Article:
Deputy Commissioner for Food Policy and Response, U.S. Food and Drug Administration (FDA)
You may have done this before: You’re reading the date label on a food package. The date was last week or last month. Is it still good? You’re unsure, so you throw it out.
Unwittingly, you have just contributed to the nation’s food waste crisis. But you’re not alone. Between the food industry and consumers, Americans are throwing out about a third of our food — worth nearly $161 billion — each year. This waste affects our planet, communities, and wallets.
Best if used by
The U.S. Food and Drug Administration (FDA) believes food waste is due, in part, to fears consumers have about food safety. Research indicates that when people throw out food, it’s often because they are confused by the introductory phrases used in product date labels, which appear on food packaging in a wide variety of ways that include terms like “use before” and “sell by.”
That’s why FDA supports efforts by the food industry to standardize voluntary date labeling and the use of the introductory phrase “best if used by” if the date is meant to describe quality, not safety, on date labeling. Studies have shown this best conveys that the date label is about optimal quality, and that products do not necessarily need to be discarded after that date.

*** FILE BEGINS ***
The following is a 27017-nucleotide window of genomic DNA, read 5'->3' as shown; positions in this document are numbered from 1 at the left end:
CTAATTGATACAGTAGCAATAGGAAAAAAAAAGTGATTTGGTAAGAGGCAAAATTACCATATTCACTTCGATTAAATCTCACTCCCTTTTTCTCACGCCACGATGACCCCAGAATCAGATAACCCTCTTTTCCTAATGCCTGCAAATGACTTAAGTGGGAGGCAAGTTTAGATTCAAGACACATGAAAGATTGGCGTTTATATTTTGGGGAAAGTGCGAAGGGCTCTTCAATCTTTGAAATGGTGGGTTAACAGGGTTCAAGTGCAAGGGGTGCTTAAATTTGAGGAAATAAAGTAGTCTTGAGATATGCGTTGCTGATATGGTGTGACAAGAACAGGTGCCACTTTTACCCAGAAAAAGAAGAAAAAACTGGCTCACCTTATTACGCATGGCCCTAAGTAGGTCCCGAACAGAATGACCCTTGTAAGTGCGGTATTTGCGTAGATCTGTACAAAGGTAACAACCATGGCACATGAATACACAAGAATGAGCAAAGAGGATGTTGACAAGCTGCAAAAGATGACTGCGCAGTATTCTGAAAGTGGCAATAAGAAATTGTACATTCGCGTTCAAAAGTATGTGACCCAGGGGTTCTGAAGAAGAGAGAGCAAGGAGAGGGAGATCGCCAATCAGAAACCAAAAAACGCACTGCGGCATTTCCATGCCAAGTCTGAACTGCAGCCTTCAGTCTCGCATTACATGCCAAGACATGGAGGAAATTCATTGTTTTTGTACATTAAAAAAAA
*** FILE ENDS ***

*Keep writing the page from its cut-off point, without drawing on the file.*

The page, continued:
Put to better use
Wasted food that ends up in municipal landfills could have been used by others, including families in need. It’s a waste of the water, energy, and labor used to produce that food. But standardizing date labeling is just a part of the solution. Making a significant impact will require the combined efforts of all levels of government, as well as the participation of the food industry, and environmental and community organizations.
To that end, FDA, the U.S. Environmental Protection Agency, and the U.S. Department of Agriculture are collaborating under the terms of a formal agreement as part of the “Winning on Reducing Food Waste Initiative,” including working together to better educate consumers on how to reduce food waste, and how to do it safely.
This collaboration includes consistent, standardized messaging about what food product dating means. It includes teaming up with state, tribal, and local governments, and supporting businesses and organizations that have made a commitment to reduce food loss and waste in their own operations.
The Food Waste and Loss page on fda.gov includes information on reducing food waste and communications from all three agencies. The U.S. government established a national goal of reducing food loss and waste by 50 percent by 2030.
Whether it’s in the kitchen at home, at a restaurant, or in a grocery store, decisions are made every day that affect the amount of food wasted in this country. The FDA and its federal partners are committed to providing the resources needed to support safe and sound decisions; ones that are good for our families and our communities.
Reducing food waste is a shared responsibility. Together, we can make a difference. Food is simply too important to waste.
Frank Yiannas, Deputy Commissioner for Food Policy and Response, U.S. Food and Drug Administration (FDA), [email protected]